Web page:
Add baking powder, ACV, cinnamon and vanilla and whip up until smooth

Fold in blueberries

Spoon mixture into muffin cases

Bake for 15-18 minutes or until springy.  


On a serious side-note – I think apple cinnamon muffins would be an equally delicious substitute for blueberries.  Have you tried this recipe (or any variety of this)? Let me know what you thought in the comments below.


Beginning Bikram


This week heralded my first attempt at Bikram Yoga. For those who aren’t aware, Bikram Yoga is a form of Hatha Yoga consisting of a series of 26 traditional positions (including 2 breathing exercises) performed for 90 minutes in 37 degree heat.

Before the class I spoke to a few people about my new venture, only to receive raised eyebrows, warnings, and tales of woe – so I was naturally a little apprehensive going into the class. Thoughts of passing out, tangling myself like a pretzel and embarrassing myself beyond retrieve (that kind of thing happens to me all the time) flooded my mind. Despite all that, I was determined to give it a go – particularly because the benefits, I was told, would be worth it. I was welcomed with open arms, and even given my own little welcome shout out before class started. As a beginner I was suitably given a place at the back of the class – behind the nimble pros.

What I loved about the class is that the teacher emphasised that it is yoga PRACTICE – no one is perfect, and you just practice to be better each time you attend, not better than anyone in your class. I found this approach incredibly enlightening – and not once did I look at anyone and think, “Gosh, I wish I was as flexible as her” – I just wanted to be as good at it as my body would allow me to be at that moment -Which is not something that has ever come easy to me. Being an avid sportsperson from a very young age I have developed a mental toughness when it comes to exercise. Phrases like ‘go hard or go home’ and no ‘no pain no gain’ proliferated my psyche, but I was able to silence those thoughts and listen to what my body needed. There were definitely moments when I needed to sit and relax when the heat was overbearing, where I would have powered through the pain in other instances.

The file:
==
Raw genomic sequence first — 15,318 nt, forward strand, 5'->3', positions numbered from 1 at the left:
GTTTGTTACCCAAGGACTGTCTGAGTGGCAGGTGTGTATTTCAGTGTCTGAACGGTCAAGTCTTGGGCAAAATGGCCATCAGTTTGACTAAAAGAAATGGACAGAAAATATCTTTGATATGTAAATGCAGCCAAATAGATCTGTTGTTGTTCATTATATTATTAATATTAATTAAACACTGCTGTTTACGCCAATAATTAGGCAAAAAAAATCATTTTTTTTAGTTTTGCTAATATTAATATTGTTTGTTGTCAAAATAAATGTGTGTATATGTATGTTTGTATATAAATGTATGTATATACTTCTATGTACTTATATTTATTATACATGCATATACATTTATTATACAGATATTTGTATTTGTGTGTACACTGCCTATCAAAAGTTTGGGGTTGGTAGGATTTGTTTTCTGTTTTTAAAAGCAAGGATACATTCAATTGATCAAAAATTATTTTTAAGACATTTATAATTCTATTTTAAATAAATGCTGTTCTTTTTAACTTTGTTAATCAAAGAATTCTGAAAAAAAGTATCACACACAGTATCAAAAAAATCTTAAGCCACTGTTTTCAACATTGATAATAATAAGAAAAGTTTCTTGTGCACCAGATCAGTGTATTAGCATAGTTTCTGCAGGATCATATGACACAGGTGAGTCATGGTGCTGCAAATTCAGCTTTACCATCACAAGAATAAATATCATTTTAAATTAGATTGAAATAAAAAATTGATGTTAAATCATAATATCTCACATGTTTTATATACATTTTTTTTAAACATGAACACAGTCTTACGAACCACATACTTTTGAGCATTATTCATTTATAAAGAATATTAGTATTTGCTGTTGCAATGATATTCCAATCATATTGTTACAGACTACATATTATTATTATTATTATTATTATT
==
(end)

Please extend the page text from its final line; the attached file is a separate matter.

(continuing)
Another thing I was pleasantly surprised about was that no yogi looks the same. Everyone in the class ranged in weight, height, age and skill – This was a welcomed relief, as I had images I would be sharing mirror space with all sorts of Amazonian goddesses.  

The class was challenging – it is certainly not for the faint-hearted. But it’s worth it for that ‘god, I feel great’ moment after. After the class I highly recommend drinking 1.5 – 2 L of water to re-hydrate your body. I came out of class looking like I just swam in the local pool, so think about how much fluid you need to replace to restore your natural balance. Coconut water is a great post-Bikram drink as it’s naturally very high in electrolytes which is important for regulation of sodium, calcium, potassium and magnesium. I noticed I cramped a little, which was most likely due to my electrolyte imbalance – so hydration is key.

On top of that feel-good factor of a post-Bikram sweat-a-thon, Bikram practice also boasts numerous other benefits including; detoxification, ease of back and neck pain and thyroid and hormone regulation, among many more. My teacher recommends attending 3 times a week to get best results, so I am going to give it a go for the next month and see how I feel. Stay tuned for a progress report.

Have you tried Bikram? Did you love it, hate it, or have a story of woe?

x. CG